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Standing for Something is a book written by Gordon B. Hinckley, the former Prophet and President of the The Church of Jesus Christ of Latter-day Saints. It is subtitled, “10 Neglected Virtues that Will Heal our Hearts and Homes.” It is the first book President Hinckley had published by a secular (non-Mormon) publisher, and the book is geared primarily toward those who are not members of the Mormon Church. It is written for everyone, and is somewhat of a plea for society to return to certain core values that have been neglected and which are necessary to reverse the rising tide of broken homes, neglected children, and the increasingly uncivil tone of public discourse.
The values which President Hinckley highlights are:
- Thrift and Industry
The book includes a foreword by Mike Wallace of 60 Minutes, who has befriended President Hinckley, and has endorsements from such American leaders as Senator Joe Liberman and William Bennett.
Of the book, Amazon.com says:
- Virtue is too often neglected, if not scorned or ridiculed as old-fashioned, confining, unenlightened," laments author Gordon Hinckley, a 90-year-old ordained leader of the Church of Jesus Christ of Latter Day Saints. Even as he enumerates all of America's social ills (including $482 billion a year spent on gambling, rampant child neglect and abuse, school massacres, a pervasive deterioration of values) Hinckley believes there is a remedy. Chapter by chapter Hinckley presents 10 old-fashioned virtues that will return America to the glory envisioned by its founding fathers. These virtues include Love, Honesty, Morality, Civility, Learning, Forgiveness, Thrift and Industry, Gratitude, Optimism, and Faith.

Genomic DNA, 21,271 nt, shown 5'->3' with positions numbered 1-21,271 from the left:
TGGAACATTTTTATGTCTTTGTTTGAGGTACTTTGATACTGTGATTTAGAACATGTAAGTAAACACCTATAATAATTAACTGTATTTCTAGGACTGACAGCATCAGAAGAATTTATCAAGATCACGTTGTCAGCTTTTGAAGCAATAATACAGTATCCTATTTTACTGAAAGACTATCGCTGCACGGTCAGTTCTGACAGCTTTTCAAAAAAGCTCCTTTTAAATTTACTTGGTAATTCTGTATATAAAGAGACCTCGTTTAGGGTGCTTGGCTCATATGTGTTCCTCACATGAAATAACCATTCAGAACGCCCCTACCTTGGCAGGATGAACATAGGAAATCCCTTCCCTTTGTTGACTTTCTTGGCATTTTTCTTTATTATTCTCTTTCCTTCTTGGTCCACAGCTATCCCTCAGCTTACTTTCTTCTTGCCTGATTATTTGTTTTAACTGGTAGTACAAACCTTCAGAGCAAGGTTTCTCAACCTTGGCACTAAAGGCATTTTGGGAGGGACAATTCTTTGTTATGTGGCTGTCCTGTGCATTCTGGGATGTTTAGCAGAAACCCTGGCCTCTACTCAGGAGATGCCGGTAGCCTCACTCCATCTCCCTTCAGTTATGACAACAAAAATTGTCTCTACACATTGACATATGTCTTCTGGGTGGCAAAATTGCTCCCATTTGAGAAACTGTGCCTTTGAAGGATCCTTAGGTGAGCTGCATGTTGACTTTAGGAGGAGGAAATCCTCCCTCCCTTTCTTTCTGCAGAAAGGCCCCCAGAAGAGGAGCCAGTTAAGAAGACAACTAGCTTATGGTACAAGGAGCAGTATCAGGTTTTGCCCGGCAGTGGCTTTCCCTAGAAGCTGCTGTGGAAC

- Hinckley makes a compelling case for every one of these virtues, quoting extensively from the Bible but mostly using convincing personal anecdotes (after all, he is an elder with 90 years worth of stories and wisdom). In his glowing foreword, Mike Wallace (of 60 Minutes fame) writes that Gordon Hinckley is an "optimistic leader of the Mormon Church who fully deserves the almost universal admiration that he gets." Clearly, Hinkley has struck a resounding chord with the American populace, including dyed-in-the-wool New York cynics such as Wallace. Word of this book is rapidly spreading across America as simple folk clamor to steer their lives and country with a more virtuous compass.